So is it up to the person taking it to weigh up the risks?
Every time we have a new set of flu vaccines there will be one or two people who suffer a form of vaccine reaction which is called antibody-mediated.
This is when you get a vaccine and your body makes antibodies which are little proteins which recognise foreign invaders. What can happen is when you get a vaccine that instead of recognising the viral proteins of a foreign invader your body can accidentally, due to cross-reactivity, recognise some of your own cells as foreign Invaders and then they prime your immune system to attack those cells.
This can create something called Guillain-Barre syndrome and can happen after jabs but they can also happen after infections as well. That can cause worsening paralysis but generally does get better.
There have been a few cases of that associated with the flu vaccine every year but in terms of the numbers of people who have a flu vaccine it’s very, very small and very, very unlikely.
You are more likely to get Guillain-Barre syndrome as a result of having food poisoning you get in your local takeaway then you are from a vaccine.
It is all relative risk. You have up to one in a million chance of getting it from a vaccination but you have one in 100 risk of dying of Covid and probably a much higher risk of Long Covid.
Think about operations. With operations there is a risk. There is a risk of bleeding and there is a risk of infection as well as blood clots and other things going wrong. But if the operation is going to make you better you accept those risks – and vaccinations are exactly the same.
You’re probably at more risk getting in your car every morning to take the kids to school. Our lives are all about calculated risks.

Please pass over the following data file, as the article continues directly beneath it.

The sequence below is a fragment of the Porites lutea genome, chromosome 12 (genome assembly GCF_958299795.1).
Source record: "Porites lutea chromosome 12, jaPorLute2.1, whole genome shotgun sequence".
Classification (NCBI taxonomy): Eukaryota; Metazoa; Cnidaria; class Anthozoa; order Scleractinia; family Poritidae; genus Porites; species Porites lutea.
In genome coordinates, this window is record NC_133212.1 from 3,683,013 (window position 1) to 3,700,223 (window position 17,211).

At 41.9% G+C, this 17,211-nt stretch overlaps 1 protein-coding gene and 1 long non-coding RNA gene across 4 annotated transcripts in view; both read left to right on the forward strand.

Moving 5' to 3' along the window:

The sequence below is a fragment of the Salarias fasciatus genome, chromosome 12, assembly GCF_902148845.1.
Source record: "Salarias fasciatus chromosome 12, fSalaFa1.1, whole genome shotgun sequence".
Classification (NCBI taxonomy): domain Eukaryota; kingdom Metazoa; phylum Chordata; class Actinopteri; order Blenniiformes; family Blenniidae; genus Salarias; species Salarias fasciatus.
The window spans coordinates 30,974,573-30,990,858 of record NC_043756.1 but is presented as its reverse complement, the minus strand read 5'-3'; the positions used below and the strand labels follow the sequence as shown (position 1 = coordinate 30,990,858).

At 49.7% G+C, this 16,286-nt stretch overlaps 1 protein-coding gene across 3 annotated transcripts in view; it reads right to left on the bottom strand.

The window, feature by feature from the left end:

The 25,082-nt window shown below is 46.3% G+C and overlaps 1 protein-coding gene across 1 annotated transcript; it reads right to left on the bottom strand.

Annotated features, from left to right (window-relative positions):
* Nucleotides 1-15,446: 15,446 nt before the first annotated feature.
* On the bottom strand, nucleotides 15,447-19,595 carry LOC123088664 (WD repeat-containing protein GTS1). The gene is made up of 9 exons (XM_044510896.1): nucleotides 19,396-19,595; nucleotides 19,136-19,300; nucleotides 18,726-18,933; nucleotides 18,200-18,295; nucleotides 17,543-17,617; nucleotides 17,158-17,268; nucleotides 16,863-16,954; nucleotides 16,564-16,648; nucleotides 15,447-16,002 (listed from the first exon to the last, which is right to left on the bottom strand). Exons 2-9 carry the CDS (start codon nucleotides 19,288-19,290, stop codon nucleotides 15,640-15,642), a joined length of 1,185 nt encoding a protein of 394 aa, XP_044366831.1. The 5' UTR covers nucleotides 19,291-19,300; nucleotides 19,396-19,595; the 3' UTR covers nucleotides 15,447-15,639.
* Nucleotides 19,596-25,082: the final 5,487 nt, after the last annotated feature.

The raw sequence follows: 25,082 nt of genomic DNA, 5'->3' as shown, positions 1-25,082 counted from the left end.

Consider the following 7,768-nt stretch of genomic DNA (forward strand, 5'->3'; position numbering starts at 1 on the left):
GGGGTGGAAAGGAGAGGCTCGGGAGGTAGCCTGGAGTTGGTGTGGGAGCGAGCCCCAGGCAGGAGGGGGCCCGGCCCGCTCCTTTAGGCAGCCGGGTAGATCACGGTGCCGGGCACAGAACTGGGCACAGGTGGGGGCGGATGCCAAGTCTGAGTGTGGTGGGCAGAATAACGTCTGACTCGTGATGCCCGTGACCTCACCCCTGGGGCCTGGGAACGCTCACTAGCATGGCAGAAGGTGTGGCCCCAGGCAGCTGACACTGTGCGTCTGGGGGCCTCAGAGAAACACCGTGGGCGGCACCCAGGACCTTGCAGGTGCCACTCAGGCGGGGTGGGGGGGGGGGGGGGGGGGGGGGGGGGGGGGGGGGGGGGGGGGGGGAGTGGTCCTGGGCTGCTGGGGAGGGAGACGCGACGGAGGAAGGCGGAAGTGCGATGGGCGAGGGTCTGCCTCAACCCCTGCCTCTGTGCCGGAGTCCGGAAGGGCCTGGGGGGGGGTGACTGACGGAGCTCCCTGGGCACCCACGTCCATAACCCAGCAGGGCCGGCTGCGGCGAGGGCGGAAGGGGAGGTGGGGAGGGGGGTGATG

Can misinformation about vaccinations be damaging?
You have to weigh up the risks. I think most people are intelligent enough that they can weigh up the various risks. You only have to look at the very much discredited and false work of someone one called Andrew Wakefield, who has now been struck off, who suggested there was a link between the MMR vaccine and autism. This has been categorically disproved and he had a big agenda in this, carried out very unethical experiments and then drew a conclusion but no-one has ever been able to replicate.
But even the suggestion of this put people off vaccinating their kids.
Do you think there is a problem with the amount of people who are getting their information from social media?
Lately there has been a move to, if I quote Michael Gove, have had enough of experts.
This vaccine has come about because of a lot of work by scientists and assessed by the Medicines & Healthcare products Regulatory Agency who are very, very vigorous and independent scrutineers of these things.
There is no agenda, there is no deep state conspiracy. Nobody is trying to inject you with microchips. Look at who you get your information from. Do you get your information from renowned scientists, big academic departments and your local doctors and medical staff or do you get it from something that a person has posted anonymously on Facebook?
We all need to be looking at where we get our sources of information from. Are they credible? If a guy on Facebook is saying this is all a conspiracy but you’ve got most of the world’s scientists saying ‘This is not a conspiracy and here is the science behind it’ an intelligent person should be able to work out what is a more reliable source of information.
I can understand people having misgivings of anything new and it does seem to have come about very quickly but actually understanding why it has come out quickly is important.
If there was a cover-up surely someone would make their name by exposing it?
If it was a conspiracy surely there would be someone who is within the conspiracy who would expose it. They could have the biggest scoop since Watergate. It would be Pulitzer Prize-winning journalism if someone could stand up an actual story about coronavirus, Bill Gates, and 5G. But why isn’t anybody doing it? Why hasn’t anybody given us a scrap of evidence to prove it?
Do you agree with the order that the Welsh Government are going to be vaccinating people?
Definitely. We have seen young people dying in intensive care but by far the biggest number of deaths have been over-80s and those in care homes. Certainly at the beginning of the pandemic people in care homes were much more likely to die than survive if they caught it.
It will allow people to have visitors again which has been so difficult for people. I think it’s absolutely right.
It would be great to vaccinate everybody but if we can just do the over-50s and people with other medical conditions I think that would make a huge difference to the number of people needing hospital and critical care.